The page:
Today is the last day the Rome Civic Center will be open, but early voting continues through Friday at the County Administration Building, 12 E. Fourth Ave. Hours are from 9 a.m. to 5 p.m.

All 25 precincts will be open from 7 a.m. to 7 p.m. on Tuesday, the day of the election.

A total of 1,405 voters went in person to the two sites through Wednesday, and Waddell said they’ve mailed out 683 absentee ballots to people — typically elderly or disabled — on their standard list.

From WTXL:

Leila Dollison, Tift County’s Election Supervisor, said 224 people cast ballots on the first day of early voting, so she expects better than usual turnout.

“If it’s anything like the general election, we can expect a good turnout. People seem to be interested,” said Dollison.

From WJBF:

There was record early voting for the mid-terms three weeks ago and some say they won’t be surprised if it’s not as busy for the run-offs.

“It probably will be but hopefully it picks up later. You know if you want to be heard you got to vote so they know what they got to do,” said Augusta voter Sylvia Harris.

The Municipal Building and the three usual satellite locations are open for early voting.

From the Tribune & Georgian:

The Kingsland mayor’s race with incumbent Kenneth Smith and challenger Grayson Day is headed to a runoff election on Tuesday along with two state offices.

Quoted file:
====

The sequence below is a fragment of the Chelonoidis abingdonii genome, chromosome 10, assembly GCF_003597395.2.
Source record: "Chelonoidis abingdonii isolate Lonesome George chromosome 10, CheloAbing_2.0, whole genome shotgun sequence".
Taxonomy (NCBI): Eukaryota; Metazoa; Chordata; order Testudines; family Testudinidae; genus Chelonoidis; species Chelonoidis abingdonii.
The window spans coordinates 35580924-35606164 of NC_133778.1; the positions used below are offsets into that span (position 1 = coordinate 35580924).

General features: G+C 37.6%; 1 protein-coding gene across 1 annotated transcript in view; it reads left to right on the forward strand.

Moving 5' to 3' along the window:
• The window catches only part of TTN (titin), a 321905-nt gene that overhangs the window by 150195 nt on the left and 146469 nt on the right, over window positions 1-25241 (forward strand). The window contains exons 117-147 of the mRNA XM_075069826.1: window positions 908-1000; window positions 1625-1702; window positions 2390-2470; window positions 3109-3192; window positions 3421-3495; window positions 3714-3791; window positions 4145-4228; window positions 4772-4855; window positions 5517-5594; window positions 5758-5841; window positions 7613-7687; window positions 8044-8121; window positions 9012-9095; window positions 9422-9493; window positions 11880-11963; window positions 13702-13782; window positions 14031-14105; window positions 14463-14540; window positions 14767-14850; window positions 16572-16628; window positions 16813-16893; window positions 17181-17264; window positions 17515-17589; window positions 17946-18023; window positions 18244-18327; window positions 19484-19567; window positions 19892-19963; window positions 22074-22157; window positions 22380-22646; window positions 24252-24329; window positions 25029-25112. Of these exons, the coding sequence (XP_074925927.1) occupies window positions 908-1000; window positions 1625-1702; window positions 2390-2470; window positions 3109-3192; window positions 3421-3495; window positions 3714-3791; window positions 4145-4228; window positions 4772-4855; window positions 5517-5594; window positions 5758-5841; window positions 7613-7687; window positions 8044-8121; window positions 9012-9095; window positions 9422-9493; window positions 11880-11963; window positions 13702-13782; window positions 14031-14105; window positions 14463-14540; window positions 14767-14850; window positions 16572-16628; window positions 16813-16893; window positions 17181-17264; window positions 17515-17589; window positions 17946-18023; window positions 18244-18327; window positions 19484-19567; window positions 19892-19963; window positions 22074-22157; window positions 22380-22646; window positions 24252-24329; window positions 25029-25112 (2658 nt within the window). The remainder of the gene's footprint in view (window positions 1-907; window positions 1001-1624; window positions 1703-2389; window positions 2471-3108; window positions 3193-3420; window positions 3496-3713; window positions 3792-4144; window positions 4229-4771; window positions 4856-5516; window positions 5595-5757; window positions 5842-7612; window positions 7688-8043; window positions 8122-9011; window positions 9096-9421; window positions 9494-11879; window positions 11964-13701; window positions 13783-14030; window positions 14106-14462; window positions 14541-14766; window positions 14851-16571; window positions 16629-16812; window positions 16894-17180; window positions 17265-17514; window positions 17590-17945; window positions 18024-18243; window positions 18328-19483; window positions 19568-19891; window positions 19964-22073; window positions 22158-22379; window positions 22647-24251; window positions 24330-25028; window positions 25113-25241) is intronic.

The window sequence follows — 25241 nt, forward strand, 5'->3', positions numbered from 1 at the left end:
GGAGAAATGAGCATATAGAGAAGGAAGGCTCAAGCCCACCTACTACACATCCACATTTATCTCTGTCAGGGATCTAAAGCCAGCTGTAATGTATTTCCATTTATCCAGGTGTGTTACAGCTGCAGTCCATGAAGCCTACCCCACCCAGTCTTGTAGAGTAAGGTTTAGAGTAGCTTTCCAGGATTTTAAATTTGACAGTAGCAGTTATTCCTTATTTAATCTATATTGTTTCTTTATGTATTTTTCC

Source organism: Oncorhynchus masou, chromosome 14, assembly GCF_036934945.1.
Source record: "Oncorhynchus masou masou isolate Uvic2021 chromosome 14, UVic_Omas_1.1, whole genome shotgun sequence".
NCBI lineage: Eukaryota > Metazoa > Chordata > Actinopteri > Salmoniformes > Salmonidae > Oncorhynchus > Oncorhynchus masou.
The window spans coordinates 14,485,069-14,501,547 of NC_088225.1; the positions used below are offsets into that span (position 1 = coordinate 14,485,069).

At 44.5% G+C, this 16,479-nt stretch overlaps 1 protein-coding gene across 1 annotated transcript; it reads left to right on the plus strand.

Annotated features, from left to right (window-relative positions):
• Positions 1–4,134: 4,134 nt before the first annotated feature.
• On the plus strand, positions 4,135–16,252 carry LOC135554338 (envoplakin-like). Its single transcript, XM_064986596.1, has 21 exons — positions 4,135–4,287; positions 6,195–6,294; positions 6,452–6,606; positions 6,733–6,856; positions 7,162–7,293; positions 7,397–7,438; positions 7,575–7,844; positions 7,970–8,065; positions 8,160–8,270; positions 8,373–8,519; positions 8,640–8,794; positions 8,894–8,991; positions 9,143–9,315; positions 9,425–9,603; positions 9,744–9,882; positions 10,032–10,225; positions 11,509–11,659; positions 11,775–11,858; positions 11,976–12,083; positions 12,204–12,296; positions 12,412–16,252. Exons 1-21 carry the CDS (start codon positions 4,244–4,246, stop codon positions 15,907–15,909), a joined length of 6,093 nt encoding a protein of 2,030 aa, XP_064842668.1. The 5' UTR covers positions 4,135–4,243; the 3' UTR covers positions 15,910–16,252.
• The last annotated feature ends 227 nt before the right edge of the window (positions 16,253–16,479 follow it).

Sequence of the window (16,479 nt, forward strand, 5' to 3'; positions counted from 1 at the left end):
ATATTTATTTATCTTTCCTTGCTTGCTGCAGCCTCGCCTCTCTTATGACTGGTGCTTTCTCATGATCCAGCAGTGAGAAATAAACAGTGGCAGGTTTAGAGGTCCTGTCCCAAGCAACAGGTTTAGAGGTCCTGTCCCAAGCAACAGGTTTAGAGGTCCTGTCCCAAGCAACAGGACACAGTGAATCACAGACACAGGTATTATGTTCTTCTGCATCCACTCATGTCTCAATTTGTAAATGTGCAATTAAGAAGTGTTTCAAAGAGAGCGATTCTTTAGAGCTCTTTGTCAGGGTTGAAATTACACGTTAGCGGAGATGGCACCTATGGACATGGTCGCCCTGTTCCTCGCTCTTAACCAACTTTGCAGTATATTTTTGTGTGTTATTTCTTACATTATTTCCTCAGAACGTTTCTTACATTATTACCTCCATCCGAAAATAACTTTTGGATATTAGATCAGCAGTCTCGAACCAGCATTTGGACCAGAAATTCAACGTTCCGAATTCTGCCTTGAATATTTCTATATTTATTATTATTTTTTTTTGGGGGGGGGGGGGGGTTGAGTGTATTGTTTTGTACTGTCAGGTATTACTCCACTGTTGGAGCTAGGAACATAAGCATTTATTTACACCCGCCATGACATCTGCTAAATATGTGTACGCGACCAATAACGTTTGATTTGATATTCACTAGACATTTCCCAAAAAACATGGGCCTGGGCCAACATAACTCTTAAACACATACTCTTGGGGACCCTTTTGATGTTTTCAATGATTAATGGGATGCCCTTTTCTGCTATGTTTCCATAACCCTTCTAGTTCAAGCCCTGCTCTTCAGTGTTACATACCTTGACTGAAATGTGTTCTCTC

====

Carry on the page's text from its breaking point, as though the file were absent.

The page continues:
After votes had been tallied in November, none of the four candidates for Kingsland mayor had received a majority of the votes, 50 percent plus one vote. Day, a sitting councilman, took 41.94 percent of the votes and Smith claimed the second spot at 24.64 percent. Jim McClain, also a councilman, was just 96 votes behind Smith with 22.76 percent. Former councilman James Ham received 10.39 percent of the vote.

Former U.S. Attorney and Acting Attorney General Sally Yates will not run for office, according to the Associated Press.

Yates told a Bloomberg summit in New York she has no aspirations to pursue politics— in Georgia or elsewhere— despite her many years of public service.

“I just have to confess running for office is just not anything I’ve ever felt drawn to,” she said. “You know what feels like you or doesn’t.”

Muscogee County Board of Elections voted to extend early voting hours, according to the Ledger-Enquirer.

At Columbus Mayor Teresa Tomlinson’s urging, the Muscogee County Board of Elections and Registrations has agreed to extend Columbus’ early voting for Tuesday’s runoff by two hours on Thursday and Friday, the final days of advance voting.

The hours were 8 a.m. to 5 p.m. Now they will be 8 a.m. to 7 p.m.